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School Board: Yearbook investigation is complete

A file photo of a page in the 2016-17 Brainerd High School yearbook which has generated controversy.

Brainerd Public Schools has completed an investigation into how a Brainerd High School student's violent comments about President Donald Trump made it into the 2016-17 BHS yearbook.

The Brainerd School Board Monday night fielded questions from two community members during the public comment portion of the board meeting.

Board chair Bob Nystrom read a statement which rehashed many of the points from a statement the district made about the issue on May 19. A comprehensive investigation into the issue has been completed, he said, and the district has received a report on the investigation.

"The district has begun taking appropriate action, including personnel action, based on the outcome of the investigation," Nystrom said.

The administration is reviewing the process for student publications, Nystrom said, in order to prevent a similar situation in the future. He declined to share more information about personnel actions, citing state statute chapter 13 on government data practices.

"We share your frustration with the limits that the law places on the disclosure of information," Nystrom said.

Jeff Czeczok said he didn't see how personnel action based on the investigation couldn't be made public. The investigation report is confidential and between the board and the investigator, Superintendent Laine Larson said. It may be made public in the future, she said, but it is private for now.

Larson previously said the district would offer refunds to any students who wanted to return their yearbooks. After being asked by Czeczok, she said she didn't know how many books had been refunded, or how many students had taken full-page stickers to place over the offending page. The principals at BHS announced the refunds and the stickers were available to students who wanted them, she said.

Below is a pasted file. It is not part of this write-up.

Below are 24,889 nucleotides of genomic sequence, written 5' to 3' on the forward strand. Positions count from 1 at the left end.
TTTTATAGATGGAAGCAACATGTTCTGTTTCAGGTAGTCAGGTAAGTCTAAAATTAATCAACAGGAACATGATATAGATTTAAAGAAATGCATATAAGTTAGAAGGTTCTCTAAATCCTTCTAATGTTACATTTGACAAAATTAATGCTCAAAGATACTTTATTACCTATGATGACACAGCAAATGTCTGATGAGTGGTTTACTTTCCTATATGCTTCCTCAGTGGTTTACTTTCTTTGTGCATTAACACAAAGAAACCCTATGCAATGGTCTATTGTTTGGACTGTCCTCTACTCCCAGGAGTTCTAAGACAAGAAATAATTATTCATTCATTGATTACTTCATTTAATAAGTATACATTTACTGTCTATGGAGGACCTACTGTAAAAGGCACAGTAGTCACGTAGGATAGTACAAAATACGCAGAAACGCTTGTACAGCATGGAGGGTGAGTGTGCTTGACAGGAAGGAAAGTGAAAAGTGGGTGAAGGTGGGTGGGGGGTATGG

Czeczok asked the board which yearbook would be given to the Brainerd Public Library, one with a sticker covering up the offending page or one without a sticker.

"I didn't know that the library got one," Larson said. "So that would be something I would have to check."

Czeczok said Bill Dian, who addressed the board after Czeczok, had looked in past BHS yearbooks at the library, many of which mentioned U.S. presidents.

"That's something that I think, maybe you want to review as well," Czeczok said.

The district will begin meeting next week to seriously look at its policies on yearbooks, Larson said. Recommendations will be brought to the district's legal counsel before they are presented to the board, she said.

The district is likely going to hold a vote on a bond referendum within the next year, Czeczok said. The board should remember this as it determines what actions to take following the yearbook controversy, he said.

"There may be some issues related to people voting just out of spite, because you did not take proper action," Czeczok said. "I'm looking forward to seeing you take proper action."

Larson said the district hired the firm Rupp, Anderson, Squires & Waldspurger, a law firm in Minneapolis, to conduct the investigation. Via email, Larson said the district has not received a bill from the firm for the investigation. The board's official legal representation for 2017 is Pemberton Law Firm.

Dian said he was amazed the district had to hire an outside investigator to look into the yearbook issue.

"The investigation was quite comprehensive," Larson replied. "It was very comprehensive."

The BHS yearbook features grades 9-12 and is put together by students in a yearbook class. The yearbook adviser is Joe Wagner, who was put on paid administrative leave while the district investigated the issue.

The Brainerd Dispatch submitted an information request to the school district asking for more information on the investigation.

Larson confirmed complaints have been made against Wagner and BHS Principal Andrea Rusk, and both those complaints have been fully investigated.

The Minnesota Government Data Practices in statute 13.43 states the final disposition of a disciplinary action and the specific reasons and data documenting the basis for the action, is public. This excludes data that would identify confidential sources who are public employees.

"The Minnesota Government Data Practices Act provides that when an employee has the right to grieve a disciplinary action under a collective bargaining agreement, a 'final disposition' of disciplinary action does not occur until the time for filing a grievance passes," Larson wrote via email. "Or, if a timely grievance is filed, until the conclusion of the arbitration proceedings."

Spenser Bickett

Spenser Bickett covers the Brainerd City Council and education. A native of the Twin Cities, Bickett attended the University of Wisconsin-Eau Claire, where he majored in journalism with a minor in political science. After graduation, he worked for the International Falls Journal as a staff writer before coming to Brainerd.

 
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